Jump to content
ADI Forums

John McKee

  • Content count

  • Joined

  • Last visited

  • Days Won


John McKee last won the day on July 2 2017

John McKee had the most liked content!

Community Reputation

18 Neutral

About John McKee

  • Rank
    Active Contributor

Contact Methods

  • Website URL

Profile Information

  • Gender
  1. Still and License

    Hey, I'm pretty sure any size still counts. However, if you do upgrade in the future, you would need to amend BOTH the CA and Federal TTB licenses to include the still size and serial number information. Cheers, McKee
  2. Buying spirit in barrels, age, bottle and sale.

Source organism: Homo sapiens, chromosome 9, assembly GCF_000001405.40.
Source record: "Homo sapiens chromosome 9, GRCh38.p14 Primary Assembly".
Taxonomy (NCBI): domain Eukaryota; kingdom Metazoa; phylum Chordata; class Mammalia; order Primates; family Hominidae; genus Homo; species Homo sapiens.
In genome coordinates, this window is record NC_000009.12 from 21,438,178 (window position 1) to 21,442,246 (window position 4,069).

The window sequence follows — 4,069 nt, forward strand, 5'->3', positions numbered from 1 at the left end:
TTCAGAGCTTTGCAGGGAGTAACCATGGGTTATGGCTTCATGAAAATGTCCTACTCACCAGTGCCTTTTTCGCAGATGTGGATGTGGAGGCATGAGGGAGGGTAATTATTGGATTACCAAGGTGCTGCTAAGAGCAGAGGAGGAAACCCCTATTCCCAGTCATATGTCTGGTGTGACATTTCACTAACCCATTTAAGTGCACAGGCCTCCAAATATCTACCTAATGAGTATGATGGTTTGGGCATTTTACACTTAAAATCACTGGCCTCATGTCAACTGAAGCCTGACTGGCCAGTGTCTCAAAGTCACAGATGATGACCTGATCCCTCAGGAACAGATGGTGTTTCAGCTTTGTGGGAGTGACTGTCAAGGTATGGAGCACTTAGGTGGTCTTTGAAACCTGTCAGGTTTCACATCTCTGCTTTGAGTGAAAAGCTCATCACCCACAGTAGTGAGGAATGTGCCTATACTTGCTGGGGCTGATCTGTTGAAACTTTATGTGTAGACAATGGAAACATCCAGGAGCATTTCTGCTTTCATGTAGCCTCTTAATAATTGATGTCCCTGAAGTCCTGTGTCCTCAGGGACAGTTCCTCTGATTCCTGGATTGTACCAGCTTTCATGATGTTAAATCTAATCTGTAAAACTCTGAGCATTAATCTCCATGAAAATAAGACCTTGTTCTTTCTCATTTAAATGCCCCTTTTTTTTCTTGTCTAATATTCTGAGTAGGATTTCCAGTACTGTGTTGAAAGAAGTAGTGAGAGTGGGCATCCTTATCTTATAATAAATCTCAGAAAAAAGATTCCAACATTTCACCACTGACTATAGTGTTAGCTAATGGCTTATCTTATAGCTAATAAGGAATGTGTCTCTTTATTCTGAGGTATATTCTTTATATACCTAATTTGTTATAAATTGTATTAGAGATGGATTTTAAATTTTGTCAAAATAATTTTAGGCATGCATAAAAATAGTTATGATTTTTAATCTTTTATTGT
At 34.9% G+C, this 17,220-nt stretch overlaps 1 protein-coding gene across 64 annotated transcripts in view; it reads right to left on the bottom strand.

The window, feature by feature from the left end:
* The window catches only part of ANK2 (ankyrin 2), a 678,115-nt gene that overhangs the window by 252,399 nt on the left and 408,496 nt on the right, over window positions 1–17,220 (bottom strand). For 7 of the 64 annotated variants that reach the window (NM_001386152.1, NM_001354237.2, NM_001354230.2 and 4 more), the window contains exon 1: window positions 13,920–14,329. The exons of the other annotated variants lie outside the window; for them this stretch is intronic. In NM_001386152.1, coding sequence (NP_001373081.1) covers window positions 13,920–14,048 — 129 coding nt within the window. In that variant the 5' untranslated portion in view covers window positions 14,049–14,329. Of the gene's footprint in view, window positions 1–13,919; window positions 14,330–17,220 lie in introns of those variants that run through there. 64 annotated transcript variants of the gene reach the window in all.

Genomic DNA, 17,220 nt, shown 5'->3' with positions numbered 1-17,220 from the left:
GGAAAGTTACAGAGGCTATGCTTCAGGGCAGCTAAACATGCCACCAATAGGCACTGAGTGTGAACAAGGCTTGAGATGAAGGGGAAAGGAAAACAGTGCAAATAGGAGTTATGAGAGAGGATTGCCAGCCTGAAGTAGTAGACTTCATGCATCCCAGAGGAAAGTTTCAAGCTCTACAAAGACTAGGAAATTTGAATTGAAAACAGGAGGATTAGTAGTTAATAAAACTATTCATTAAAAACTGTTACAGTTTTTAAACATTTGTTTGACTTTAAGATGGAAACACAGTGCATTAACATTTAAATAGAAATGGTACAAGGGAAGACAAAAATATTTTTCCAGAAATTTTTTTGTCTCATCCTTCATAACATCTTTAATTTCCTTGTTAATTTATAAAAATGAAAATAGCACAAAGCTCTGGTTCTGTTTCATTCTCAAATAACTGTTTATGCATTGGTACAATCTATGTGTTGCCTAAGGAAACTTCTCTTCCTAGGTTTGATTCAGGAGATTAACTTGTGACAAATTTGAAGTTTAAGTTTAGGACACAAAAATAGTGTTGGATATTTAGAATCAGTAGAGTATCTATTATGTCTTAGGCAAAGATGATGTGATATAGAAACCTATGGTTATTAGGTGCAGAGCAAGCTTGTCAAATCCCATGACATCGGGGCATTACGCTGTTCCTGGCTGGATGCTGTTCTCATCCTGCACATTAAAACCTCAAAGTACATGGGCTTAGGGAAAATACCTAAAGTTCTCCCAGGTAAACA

Good morning, Some of your assumptions are a little off, but in general the approach you're thinking of taking has some merit in this industry. This approach is "Start a Brand, make sure it actually sells and makes money, and THEN build out a distillery to continue operations once I'm cash positive". On the whole, this approach has just about the same ratio of success/failure as any new business, but does have a lower CAPEX expenditure and thereby a smaller amount of money to potentially lose. However, the big issue is the sales. If you're intending to keep your day job, this model might take off some of the production work, but here are the things that will still occupy your time: Processing and Bottling operations: You'll be dumping, proofing barrels for bottling. Running a bottling line. Following all the CFR guidelines for Proof and Fill Checks, record keeping etc. You'll still have to have a DSP: Even if you're not distilling, in order to store barrels, fill and label bottles, etc, you'll still have to get a DSP and follow all of the record keeping and just day-to-day work of running a DSP...even one without a mash/ferment/still operation. Sales: 50% of your time should be spent on sales....as if you're FTE. So...keep your day job, run a non-distilling DSP, and set aside 20 hours a week to call on accounts to buy your products. Please don't read this as pooping in your punchbowl. I want you to open and make a lot of booze and join our community of distillers. You just may want to revisit some of your core assumptions. Quick new mantra....."You're opening a marketing company that happens to make hooch". Or mantra 2, "Concentrate on selling the 2nd bottle, selling the first is easy". Good Luck, McKee